Changes to the SQL Server servicing model (Cumulative Updates)

On Monday of this week, Microsoft announced changes to the servicing model for SQL Server, starting with SQL Server 2017.

From today onward, we can expect to see the following during the first five years after release (known as Mainstream Support):

  1. One Cumulative Update per month for the first twelve months.
  2. One Cumulative Update every two months thereafter (bi-monthly), for two more years.
  3. After three years, this might change to a quarterly release cadence.
  4. There is no slipstream installation media included with the annual Cumulative Update.

Note: Slipstream installation media refers to an updated installer for SQL Server that includes the most recent annual Cumulative Update. The idea is that when we install SQL Server, we can be assured that we have at least the first year of fixes included.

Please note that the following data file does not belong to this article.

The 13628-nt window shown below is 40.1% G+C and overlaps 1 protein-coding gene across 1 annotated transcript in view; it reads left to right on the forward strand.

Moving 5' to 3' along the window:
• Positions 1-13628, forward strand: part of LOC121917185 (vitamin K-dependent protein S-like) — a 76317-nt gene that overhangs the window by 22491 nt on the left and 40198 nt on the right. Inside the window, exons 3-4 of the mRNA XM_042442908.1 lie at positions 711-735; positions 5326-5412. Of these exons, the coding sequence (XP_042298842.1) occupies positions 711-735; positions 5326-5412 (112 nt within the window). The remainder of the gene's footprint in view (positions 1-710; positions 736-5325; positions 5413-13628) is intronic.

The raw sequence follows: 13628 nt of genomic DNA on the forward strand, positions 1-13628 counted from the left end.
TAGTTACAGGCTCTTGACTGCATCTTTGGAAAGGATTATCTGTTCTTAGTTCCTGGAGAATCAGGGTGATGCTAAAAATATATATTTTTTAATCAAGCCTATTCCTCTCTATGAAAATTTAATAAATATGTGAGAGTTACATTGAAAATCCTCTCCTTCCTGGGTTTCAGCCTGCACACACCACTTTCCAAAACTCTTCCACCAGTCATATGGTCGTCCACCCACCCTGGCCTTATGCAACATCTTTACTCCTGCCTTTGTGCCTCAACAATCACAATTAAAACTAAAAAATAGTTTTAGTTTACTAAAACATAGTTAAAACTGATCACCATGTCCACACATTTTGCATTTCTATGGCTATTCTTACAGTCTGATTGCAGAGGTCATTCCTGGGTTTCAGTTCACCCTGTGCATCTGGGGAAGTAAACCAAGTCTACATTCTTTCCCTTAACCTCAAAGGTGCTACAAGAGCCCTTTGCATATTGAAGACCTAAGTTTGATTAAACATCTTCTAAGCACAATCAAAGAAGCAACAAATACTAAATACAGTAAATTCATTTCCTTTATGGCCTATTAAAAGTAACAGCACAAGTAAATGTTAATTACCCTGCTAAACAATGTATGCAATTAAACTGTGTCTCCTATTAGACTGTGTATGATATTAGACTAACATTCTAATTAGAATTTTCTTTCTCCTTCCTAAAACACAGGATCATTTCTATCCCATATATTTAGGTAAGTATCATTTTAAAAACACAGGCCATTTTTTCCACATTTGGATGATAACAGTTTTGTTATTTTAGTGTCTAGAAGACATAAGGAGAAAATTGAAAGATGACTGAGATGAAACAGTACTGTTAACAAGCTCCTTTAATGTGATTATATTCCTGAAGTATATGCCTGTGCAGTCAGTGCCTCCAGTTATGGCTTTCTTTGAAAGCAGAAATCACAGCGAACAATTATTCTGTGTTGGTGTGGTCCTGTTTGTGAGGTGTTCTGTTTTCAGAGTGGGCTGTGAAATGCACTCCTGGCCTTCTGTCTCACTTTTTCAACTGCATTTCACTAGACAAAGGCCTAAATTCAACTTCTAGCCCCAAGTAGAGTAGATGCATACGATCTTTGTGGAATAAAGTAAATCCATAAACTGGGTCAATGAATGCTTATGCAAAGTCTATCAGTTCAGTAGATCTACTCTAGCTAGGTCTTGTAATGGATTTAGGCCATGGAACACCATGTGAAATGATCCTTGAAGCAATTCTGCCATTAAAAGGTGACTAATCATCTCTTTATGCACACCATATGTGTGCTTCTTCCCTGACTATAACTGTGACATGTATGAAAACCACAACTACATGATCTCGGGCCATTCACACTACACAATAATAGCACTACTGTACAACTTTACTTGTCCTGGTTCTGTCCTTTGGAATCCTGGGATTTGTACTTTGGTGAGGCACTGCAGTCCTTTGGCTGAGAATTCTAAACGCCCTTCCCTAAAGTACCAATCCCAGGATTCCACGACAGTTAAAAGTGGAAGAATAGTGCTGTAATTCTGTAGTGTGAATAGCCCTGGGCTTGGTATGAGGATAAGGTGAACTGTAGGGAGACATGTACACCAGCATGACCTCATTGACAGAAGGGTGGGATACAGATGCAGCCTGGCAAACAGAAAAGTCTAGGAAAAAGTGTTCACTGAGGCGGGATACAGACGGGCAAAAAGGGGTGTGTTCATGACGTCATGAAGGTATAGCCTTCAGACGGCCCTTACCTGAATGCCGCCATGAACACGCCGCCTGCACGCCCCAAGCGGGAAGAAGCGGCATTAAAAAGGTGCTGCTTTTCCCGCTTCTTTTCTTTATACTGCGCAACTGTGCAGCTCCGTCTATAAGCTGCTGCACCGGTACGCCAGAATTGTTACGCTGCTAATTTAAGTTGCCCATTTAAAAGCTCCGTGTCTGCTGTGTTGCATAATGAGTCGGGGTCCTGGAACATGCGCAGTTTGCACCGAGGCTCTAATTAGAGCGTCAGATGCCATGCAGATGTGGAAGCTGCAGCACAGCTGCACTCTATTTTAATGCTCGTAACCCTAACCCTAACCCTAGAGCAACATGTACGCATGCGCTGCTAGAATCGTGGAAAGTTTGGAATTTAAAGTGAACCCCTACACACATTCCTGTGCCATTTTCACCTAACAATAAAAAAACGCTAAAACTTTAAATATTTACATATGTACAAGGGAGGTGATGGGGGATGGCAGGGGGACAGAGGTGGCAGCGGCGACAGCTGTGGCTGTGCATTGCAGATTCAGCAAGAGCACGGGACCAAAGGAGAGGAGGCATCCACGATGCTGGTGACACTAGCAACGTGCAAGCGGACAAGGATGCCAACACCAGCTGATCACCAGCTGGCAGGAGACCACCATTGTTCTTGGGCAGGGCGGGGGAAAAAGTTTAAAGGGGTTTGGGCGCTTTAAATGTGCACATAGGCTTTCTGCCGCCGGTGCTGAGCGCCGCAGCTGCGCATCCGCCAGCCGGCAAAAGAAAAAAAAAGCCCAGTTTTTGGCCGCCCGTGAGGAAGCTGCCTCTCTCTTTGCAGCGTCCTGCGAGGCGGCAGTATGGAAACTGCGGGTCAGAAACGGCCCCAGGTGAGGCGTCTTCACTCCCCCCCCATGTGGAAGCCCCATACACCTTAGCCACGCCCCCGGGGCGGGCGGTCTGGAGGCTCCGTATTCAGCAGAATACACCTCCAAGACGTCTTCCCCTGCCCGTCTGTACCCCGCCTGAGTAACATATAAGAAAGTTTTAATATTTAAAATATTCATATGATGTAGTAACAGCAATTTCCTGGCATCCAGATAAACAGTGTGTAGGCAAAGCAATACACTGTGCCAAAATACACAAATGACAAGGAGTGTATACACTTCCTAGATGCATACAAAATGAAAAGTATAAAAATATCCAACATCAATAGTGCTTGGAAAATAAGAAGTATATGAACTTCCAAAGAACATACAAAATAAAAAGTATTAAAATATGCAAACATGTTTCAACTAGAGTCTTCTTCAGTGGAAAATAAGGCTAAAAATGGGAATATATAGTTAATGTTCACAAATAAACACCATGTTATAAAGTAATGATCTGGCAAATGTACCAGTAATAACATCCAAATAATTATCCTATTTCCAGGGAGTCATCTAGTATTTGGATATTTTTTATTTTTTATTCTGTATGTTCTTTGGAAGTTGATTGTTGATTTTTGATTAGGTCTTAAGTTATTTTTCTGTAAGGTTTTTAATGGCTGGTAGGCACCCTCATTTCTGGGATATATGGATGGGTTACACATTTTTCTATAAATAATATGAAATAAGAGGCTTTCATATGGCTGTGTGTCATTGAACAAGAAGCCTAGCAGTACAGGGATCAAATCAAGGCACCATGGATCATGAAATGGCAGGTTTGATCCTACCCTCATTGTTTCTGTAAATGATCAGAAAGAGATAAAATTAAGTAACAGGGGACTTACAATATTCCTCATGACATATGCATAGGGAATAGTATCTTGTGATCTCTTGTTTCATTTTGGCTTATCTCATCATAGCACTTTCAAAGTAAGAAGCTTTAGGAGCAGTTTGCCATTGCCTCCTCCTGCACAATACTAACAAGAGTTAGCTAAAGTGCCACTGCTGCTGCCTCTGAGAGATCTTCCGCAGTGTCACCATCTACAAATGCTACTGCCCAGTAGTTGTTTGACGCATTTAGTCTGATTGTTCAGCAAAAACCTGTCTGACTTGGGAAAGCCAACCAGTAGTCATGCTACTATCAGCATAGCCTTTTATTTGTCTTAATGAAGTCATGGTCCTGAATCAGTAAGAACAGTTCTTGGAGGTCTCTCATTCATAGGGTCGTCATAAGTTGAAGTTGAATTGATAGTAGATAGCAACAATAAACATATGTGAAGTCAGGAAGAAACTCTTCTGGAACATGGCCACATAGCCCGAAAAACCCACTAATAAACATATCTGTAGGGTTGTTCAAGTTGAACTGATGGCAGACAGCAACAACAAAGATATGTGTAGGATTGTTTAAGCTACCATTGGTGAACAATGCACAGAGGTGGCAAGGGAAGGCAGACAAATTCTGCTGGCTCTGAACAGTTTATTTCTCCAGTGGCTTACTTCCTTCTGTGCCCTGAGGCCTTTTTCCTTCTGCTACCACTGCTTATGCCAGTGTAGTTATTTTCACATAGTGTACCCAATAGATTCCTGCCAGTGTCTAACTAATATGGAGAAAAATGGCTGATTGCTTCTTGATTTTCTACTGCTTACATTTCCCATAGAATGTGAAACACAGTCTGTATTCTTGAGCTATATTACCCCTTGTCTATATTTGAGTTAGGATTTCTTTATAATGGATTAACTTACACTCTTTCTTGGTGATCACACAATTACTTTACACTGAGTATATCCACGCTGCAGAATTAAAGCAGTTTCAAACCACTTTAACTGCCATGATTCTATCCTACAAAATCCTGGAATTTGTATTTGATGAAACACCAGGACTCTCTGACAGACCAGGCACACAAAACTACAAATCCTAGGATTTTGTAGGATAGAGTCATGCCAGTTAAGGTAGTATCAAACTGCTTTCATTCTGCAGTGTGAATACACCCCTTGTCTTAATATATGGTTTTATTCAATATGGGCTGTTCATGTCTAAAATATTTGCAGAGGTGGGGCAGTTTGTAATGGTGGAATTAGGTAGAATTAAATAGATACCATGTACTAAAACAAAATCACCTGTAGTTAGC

Originally, the model was as follows:

  1. One Cumulative Update per month for the first twelve months.
  2. One Cumulative Update every three months thereafter, for four more years.
  3. The Cumulative Update would include a slipstreamed install, including all CUs to that point.

I am encouraged by Microsoft increasing the cadence for Cumulative Updates for the first three years, however I am slightly disappointed that the annual CUs don’t include a slipstreamed installer. While I understand Microsoft’s reasoning, it does mean having to maintain my own slipstreamed installation media, which may be something you need to consider doing as well. If you haven’t made a slipstream of SQL Server before, I’ll be covering how to do that in an upcoming post.

Leave your thoughts in the comments below.

Photo by Kuan Fang on Unsplash.

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